Apparently we had on our “I’m a sucker” tee-shirts, for Casey was aghast at the price quoted by the woman selling tickets. “It’s a scam. Ridiculous. Do NOT pay this,” Casey urged. Again, Dave and I were a disappointment to our daughter…and paid. For the not-so-unreasonable sum of $15 a person, we could board the boat as opposed to spending the next hour sweltering in the sun in search of a better deal. Casey was steamed…and proved correct in her assessment as we were charged an additional docking charge at every stop we made.
Hmm. Bangkok. Tricky. And I didn’t even mention the three-inch long cockroach that landed on my neck last night after dinner…
Shaded by the canopy of our long-tail boat, we were cool, our sweat-sticky skin dried by a breeze, as we glided past tiled pagodas, soaring spires, and a giant golden Buddha. We stopped to explore the legendary Wat Arun, grudgingly paid the docking fee - after a heated discussion with the attendant - and climbed the marvelous, steep, stepped, tower encrusted with brilliant pieces of porcelain.
After re-boarding, our navigator steered down a side canal. I’ve read that Bangkok has been dubbed the “Venice of Asia” because of its canals, but that’s a stretch. And because of the floods, the canals had risen in their channels, swamping the houses along the banks. One woman stood knee-deep in water in her doorway, hanging laundry to dry in the eaves. Two men sat in folding metal chairs, ignoring the water swirling about their legs. We’d heard that crocodiles and snakes were an added flood concern and kept a lookout for serpentine swells in the current.
Our ultimate destination was the white-walled Grand Palace and the temple, Wat Phra Kaeo. At the main gate, we discovered we had one hour until closing. Bad timing. We discussed postponing the visit, but Bangkok is huge, and our days, unpredictable. While we had no idea the degree of truth to that, we decided to stay and hurry. So we ran. Literally.
The guards were not impressed with our need for speed, nor with the girls’ shorts and bare shoulders. Casey and Karis were forced to make a detour to the tourist office to borrow appropriate cover-ups at the cost of precious time and a hefty deposit.
Once properly clothed, we ran up the steps, kicked off our shoes, as required, and dashed in to see the emerald Buddha. We zipped past garishly colored guardians, snarling and angry with their curved scimitars. We squinted at the gleaming gold chedi tower that houses a piece of Buddha’s breastbone. We whirled the length of the Grand Palace and watched the changing of the guard. Silvery sun rays escaped mounding gray clouds to illuminate spires, peaks and finials. Magic. My idea of Asia. But the crowds had thinned and uniformed staff were sweeping. “I don’t want to lose our deposit,” said Casey. “We’ve got to wrap this up.” Right. Next time, we’ll hit the palace first.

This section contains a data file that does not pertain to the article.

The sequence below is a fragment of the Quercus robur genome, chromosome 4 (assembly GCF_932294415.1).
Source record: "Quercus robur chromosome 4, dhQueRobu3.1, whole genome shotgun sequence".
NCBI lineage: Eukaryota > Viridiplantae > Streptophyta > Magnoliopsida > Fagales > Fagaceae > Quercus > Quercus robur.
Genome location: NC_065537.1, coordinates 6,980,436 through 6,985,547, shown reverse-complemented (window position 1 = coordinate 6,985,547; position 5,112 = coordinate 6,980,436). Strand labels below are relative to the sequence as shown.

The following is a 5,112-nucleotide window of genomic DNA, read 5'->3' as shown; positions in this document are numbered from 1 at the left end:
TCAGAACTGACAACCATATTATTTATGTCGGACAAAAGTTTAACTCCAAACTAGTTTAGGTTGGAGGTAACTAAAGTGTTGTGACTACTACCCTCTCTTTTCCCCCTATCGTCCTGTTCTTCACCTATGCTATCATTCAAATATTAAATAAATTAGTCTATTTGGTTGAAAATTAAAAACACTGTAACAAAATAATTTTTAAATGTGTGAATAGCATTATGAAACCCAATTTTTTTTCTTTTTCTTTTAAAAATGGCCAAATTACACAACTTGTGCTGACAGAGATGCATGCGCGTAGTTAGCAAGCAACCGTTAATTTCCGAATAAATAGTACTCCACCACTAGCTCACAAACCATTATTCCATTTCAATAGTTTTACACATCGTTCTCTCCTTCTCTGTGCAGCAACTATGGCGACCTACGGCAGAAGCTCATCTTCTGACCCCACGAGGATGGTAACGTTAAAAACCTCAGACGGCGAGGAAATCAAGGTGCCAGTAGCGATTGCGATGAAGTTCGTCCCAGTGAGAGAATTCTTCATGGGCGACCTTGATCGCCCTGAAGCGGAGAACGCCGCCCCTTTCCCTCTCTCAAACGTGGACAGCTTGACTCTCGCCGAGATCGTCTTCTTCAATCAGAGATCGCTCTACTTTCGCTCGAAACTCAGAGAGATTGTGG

The scene outside the walls was disturbing. Murky water seeped from catch basins and crept down the road. We stood at the bus stop, eyes fixed on a spot on the sidewalk to gauge the rate of the water’s rise: how long before that spot disappeared beneath liquid fingers? Not long.
Naturally, the bus we wanted had pulled away just as we passed through the palace gate, and we had no idea when the next one was due. We stood and waited, exchanging anxious smiles with those around us, all of us tracking the advance of the water, watching as cars and tuk tuks plowed along sending waves splashing against the curb. How far inland might crocodiles come?
As pedestrians lifted their pant legs to cross the road, I wondered, would we have trouble leaving Bangkok? Day after tomorrow, the girls planned to take a train south to the islands and we were due to fly home. None of us wished to extend our stay.